Scams and Frauds Involving High Return Investments
Scam artists will do anything to gain your trust in order to entice you to invest in their schemes. They may make promises of huge profits from investing in offshore markets and may even guarantee the returns to give you a sense of security. They are aware of the large amounts of money you pay in taxes and your frustration with earning low returns. They will pretend to share your opinions and sympathize with your frustration.
In one example, farmers were approached through investment seminars about offshore opportunities with guaranteed returns of 15%. One potential investor was told that the large banks use depositors’ money to invest in these same offshore markets for their own profits.
When someone offers you returns that are more than the going rate, there is more of a risk that you will lose your money. Are you taking on more risk than you can afford?
There are several red flags you can watch out for when evaluating investment opportunities, so make sure you know the risks.
Offshore investment opportunities – once you send your money out of the country, you lose any protections provided by the federal laws. Frauds and scams frequently involve an offshore institution to make it more difficult to trace the transactions. Once your money is in someone else’s control you may have difficulty getting it back.
Unsubstantiated guarantees – a guarantee is only as good as the person or company making the guarantee, and their credit rating. If they can borrow money from the bank at 8% and invest it at 15%, why are they willing to pay you 15% on your money?
High return and low risk – the higher the promised return on an investment, the greater the risk. If you think that a guarantee lowers your risk, read about unsubstantiated guarantees, above.
To protect your money:
Be wary of investment opportunities that offer guaranteed high returns and low risk.
Check out the investment opportunity and the registration of the person or company offering you the investment.
Be on the Alert for Boiler Room Tactics
If you get an unsolicited telephone call about an investment opportunity, be alert to the signs of fraud. You might be a target of a boiler room operation.
Boiler room operations wear many disguises and they are once again rearing their ugly head. Boiler room operators hope to give you a false sense of security with promises of quick profits – but the only ones that profit are the scam artists, at your expense.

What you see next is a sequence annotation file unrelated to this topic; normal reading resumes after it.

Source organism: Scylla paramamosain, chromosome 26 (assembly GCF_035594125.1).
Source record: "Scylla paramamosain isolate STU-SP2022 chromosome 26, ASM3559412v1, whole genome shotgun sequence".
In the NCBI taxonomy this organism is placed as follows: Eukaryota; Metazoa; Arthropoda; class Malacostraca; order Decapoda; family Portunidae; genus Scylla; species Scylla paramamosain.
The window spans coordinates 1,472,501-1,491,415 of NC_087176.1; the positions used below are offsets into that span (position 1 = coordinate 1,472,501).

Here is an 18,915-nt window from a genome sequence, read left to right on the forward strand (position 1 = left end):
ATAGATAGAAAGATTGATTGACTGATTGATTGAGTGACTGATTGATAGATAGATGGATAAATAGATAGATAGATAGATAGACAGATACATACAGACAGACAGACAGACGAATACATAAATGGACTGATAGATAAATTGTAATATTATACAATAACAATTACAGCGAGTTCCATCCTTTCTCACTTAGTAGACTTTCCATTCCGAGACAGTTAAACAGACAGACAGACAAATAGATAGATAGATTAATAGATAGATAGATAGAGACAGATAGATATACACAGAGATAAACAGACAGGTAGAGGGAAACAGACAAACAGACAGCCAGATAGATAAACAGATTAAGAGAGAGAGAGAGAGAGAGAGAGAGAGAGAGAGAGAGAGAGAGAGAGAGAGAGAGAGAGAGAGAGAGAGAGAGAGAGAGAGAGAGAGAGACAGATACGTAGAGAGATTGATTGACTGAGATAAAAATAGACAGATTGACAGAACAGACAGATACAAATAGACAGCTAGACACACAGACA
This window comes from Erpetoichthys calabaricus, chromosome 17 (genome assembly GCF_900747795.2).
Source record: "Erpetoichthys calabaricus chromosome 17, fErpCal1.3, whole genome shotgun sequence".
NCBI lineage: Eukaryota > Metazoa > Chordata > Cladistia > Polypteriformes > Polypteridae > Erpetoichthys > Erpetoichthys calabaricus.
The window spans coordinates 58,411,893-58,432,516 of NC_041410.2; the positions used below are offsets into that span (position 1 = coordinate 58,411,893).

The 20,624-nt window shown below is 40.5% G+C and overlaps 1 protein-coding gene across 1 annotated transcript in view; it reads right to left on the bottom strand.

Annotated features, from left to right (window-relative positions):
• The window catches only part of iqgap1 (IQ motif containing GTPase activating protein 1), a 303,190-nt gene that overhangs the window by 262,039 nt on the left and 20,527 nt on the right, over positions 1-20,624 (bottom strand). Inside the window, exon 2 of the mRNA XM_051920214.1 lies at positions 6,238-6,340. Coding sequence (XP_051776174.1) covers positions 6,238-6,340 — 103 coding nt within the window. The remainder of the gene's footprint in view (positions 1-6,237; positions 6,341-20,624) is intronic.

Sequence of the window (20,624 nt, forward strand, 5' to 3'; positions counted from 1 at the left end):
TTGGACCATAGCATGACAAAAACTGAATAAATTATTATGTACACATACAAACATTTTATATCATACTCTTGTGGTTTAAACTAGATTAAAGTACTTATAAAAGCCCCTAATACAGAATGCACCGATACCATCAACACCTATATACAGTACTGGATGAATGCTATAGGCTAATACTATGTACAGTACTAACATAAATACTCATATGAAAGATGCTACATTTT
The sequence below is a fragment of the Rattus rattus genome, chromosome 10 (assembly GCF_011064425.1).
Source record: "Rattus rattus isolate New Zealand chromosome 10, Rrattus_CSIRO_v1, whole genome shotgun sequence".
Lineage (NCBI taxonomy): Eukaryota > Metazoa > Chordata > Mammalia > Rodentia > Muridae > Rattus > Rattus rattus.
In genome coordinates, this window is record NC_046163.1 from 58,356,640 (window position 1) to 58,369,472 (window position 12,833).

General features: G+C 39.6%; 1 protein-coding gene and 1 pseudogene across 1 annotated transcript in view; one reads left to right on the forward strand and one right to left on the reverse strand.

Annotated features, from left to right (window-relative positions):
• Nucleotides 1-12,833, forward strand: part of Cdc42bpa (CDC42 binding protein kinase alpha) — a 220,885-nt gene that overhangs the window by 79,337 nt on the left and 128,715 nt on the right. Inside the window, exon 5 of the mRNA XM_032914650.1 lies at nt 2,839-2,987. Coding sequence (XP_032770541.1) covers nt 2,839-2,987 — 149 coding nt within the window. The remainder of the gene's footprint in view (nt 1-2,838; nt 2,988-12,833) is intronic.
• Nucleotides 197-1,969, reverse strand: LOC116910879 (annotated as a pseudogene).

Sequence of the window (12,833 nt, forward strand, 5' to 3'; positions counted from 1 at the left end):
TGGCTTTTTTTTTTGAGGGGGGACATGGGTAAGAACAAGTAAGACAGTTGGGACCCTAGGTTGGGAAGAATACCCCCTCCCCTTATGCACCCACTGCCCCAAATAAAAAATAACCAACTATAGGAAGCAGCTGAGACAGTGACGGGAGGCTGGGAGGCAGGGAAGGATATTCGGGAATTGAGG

They may be located in the financial district near reputable firms, but their address may be nothing more than a rented space tucked away from the public eye. Rarely, if ever, are the offers they peddle to your benefit. Why would a complete stranger call to offer you a no-risk, high-return investment? It is too good to be true.
To gain your trust, the salesperson may boast of a business idea that sounds probable - perhaps a company in the medical industry with a new technological breakthrough for detecting cancer. The pitch is that with your investment, the company could go public on the stock exchange and make you more money. The scam artist may also try to play on your sympathies - he or she may know that cancer has taken the life of someone dear to you. Or perhaps they know that you are a busy professional, with extra income to invest and little time to do your own research. Regardless of the background, the investment opportunity will be sold on the promise of quick profits.
If the offer is really such a great deal, there should be no need for a broker to cold call strangers to promote it. Ask yourself why they are calling you.
To avoid becoming a victim of a boiler room, watch out for:
Unsolicited phone call. Don’t be afraid to tell a salesperson not to call again, or simply hang up.
High pressure sales tactics and repeat callers: Take the time to research any investment opportunity and get a second opinion.
Promises of high returns with no risk: Any investment that offers returns higher than the bank rate has risk. If you invest in a high-risk investment, you must be financially prepared to lose your money.
Setup: With the first call, the scam artist may only try to gain your trust by offering information about the company and their alleged success. This is a setup for future calls, when you will be pressured to buy.
Unregistered sales persons: Check the registration of the person offering you the investment.